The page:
CLEVELAND, Ohio — The Cleveland Community Police Commission says nine small city police departments have mostly complied with changing their policies to adhere to its department’s city reform.
The Consent Executive Order between the city and the U.S. Department of Justice was established in 2015 to reform and shape Cleveland police policies and training. U.S. District Judge Solomon Oliver is overseeing the case in federal court in Cleveland.
“They weren’t following the rules for constitutional policing,” commission co-chair Lewis Katz said of Cleveland officials. “They made these deals [with the smaller agencies], then they looked the other way. They weren’t going to do anything to enforce them.
In 2018, city officials approved nonbinding agreements with nine police departments that have arrest powers in Cleveland. They require departments to adopt similar or more restrictive policies on the use of force and vehicle pursuits. These departments include Cleveland State University and the Cuyahoga Metropolitan Housing Authority.
Additionally, departmental officers are required to have the same or equivalent training as Cleveland officers. This includes training in the areas of use of force, crisis intervention, impartial policing, investigative stops, searches and arrests and must be in regular communication with local police. Cleveland for training and updates.
The Community Policing Commission attempted to initiate the analysis in 2020, but it says it did not receive cooperation from senior city officials, Katz said. In recent months, the commission has begun its work.
The commission’s compliance column focused on the department’s use of force policy, vehicle pursuit policy, training, and the department’s desire to establish a civilian review board.
The police departments involved in the analysis were Case Western Reserve University; Cleveland State University; Cuyahoga Community College; Cleveland Clinic Foundation; MétroSanté; University Hospital; University Circle; Cleveland Schools; and the Metropolitan Housing Authority.
The Case Western Police Unit was the only department found to be in full compliance. The other eight ministries were found to be partially compliant.
The analysis found that most departments were in partial compliance due to their failure to create civilian review boards. Commissions must review, investigate, and make findings when civilians file complaints against officers.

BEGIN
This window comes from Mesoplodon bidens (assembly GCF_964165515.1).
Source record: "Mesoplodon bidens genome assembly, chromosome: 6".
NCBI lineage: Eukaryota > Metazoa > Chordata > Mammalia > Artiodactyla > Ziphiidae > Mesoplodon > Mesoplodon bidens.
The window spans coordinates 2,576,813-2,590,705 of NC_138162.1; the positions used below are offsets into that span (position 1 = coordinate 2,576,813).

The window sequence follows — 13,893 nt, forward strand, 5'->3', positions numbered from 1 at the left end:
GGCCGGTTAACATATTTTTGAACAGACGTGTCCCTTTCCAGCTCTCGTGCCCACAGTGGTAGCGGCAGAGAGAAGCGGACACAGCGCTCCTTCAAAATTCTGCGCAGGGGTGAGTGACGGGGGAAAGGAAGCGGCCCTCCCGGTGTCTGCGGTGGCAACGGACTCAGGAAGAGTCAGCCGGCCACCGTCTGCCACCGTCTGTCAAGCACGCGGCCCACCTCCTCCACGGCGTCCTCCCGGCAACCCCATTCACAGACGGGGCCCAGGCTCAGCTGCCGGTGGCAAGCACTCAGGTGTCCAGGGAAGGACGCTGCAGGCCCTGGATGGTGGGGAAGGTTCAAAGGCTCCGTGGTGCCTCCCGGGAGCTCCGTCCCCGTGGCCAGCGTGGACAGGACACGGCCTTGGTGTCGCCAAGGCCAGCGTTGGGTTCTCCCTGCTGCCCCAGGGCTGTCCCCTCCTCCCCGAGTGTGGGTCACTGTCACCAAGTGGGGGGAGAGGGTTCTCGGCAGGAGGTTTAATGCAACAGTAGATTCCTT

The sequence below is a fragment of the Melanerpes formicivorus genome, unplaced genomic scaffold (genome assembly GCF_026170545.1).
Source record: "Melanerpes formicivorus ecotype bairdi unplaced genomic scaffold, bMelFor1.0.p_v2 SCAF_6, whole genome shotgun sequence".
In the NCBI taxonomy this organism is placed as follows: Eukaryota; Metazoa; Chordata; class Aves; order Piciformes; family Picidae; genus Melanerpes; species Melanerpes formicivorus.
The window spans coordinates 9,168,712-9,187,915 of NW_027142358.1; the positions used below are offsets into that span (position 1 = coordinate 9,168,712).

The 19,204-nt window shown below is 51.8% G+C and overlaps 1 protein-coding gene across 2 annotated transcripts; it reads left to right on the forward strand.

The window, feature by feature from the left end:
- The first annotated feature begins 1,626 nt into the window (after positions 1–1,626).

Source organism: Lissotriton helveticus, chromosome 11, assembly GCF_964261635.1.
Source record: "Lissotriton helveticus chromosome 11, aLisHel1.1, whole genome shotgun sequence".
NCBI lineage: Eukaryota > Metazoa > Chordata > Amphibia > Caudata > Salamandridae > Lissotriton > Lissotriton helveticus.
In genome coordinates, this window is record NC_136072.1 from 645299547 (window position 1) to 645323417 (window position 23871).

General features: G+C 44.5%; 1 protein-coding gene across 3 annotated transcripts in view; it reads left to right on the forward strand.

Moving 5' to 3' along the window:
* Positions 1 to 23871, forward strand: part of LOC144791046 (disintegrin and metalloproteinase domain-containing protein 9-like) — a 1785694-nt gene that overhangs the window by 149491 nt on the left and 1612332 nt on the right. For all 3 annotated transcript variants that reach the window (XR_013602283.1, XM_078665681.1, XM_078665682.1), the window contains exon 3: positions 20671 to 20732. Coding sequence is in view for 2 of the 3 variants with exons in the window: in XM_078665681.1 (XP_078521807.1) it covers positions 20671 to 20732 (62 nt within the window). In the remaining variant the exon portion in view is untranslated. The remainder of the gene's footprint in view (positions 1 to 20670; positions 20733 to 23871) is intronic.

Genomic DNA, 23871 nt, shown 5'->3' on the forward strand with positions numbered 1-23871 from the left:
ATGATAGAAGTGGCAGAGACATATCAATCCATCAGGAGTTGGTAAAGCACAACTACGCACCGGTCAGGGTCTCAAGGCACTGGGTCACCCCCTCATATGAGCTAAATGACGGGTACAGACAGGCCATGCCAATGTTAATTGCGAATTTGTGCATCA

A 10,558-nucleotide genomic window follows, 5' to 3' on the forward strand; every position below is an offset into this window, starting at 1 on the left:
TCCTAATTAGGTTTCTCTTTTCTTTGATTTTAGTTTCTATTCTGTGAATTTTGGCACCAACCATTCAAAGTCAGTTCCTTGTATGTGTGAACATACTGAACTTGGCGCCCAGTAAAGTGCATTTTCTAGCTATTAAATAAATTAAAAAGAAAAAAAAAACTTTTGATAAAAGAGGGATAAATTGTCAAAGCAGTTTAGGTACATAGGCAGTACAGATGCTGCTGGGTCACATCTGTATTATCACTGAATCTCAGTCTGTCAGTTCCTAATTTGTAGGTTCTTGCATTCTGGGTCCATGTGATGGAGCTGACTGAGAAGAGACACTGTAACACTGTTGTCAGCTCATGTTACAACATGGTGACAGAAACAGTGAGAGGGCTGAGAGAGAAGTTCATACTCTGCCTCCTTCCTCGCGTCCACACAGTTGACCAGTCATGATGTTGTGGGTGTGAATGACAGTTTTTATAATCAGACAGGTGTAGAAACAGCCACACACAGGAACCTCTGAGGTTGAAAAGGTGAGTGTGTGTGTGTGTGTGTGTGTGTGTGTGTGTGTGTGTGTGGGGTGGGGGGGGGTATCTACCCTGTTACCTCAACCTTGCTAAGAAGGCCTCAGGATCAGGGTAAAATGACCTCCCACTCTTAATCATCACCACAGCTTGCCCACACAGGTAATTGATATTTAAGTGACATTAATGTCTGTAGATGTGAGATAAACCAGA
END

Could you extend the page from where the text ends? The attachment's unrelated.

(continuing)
“I think the important thing at this stage is to make sure that complaints desks are properly set up and properly publicized within each department so that people who have complaints can raise them and have them properly heard. “, said Katz.
In 2020, ProPublica found that Cleveland private police departments targeted black drivers. The analysis showed that from January 2015 through September 2020, officers at the Cleveland Clinic, University Hospitals, and University Circle disproportionately cited African Americans for nonviolent crimes.
Overall, the analysis showed that 90% of those charged by University Hospital and University Circle police were black, and nearly 7 out of 10 people charged by Cleveland Clinic police were black.
The police board’s analysis showed that police at the Cleveland Clinic did not follow training courses on community policing, investigative stops, searches and arrests. The department was partially compliant in bias-free policing.
Katz applauded the departments for following the majority of policies, and he said there was room for improvement.
“We were able to make judgments, and we did,” Katz said. “Overall, the departments are doing a good job.
Cleveland has the authority to grant or withdraw police powers to smaller departments operating in the city, and the city council can hold them accountable, according to the analysis.
“It was clear that Cleveland had given the nine private police departments the authority to police significant areas of the city, but they then failed to verify whether the nine police departments had fulfilled their responsibilities under the consent decree” , Katz said.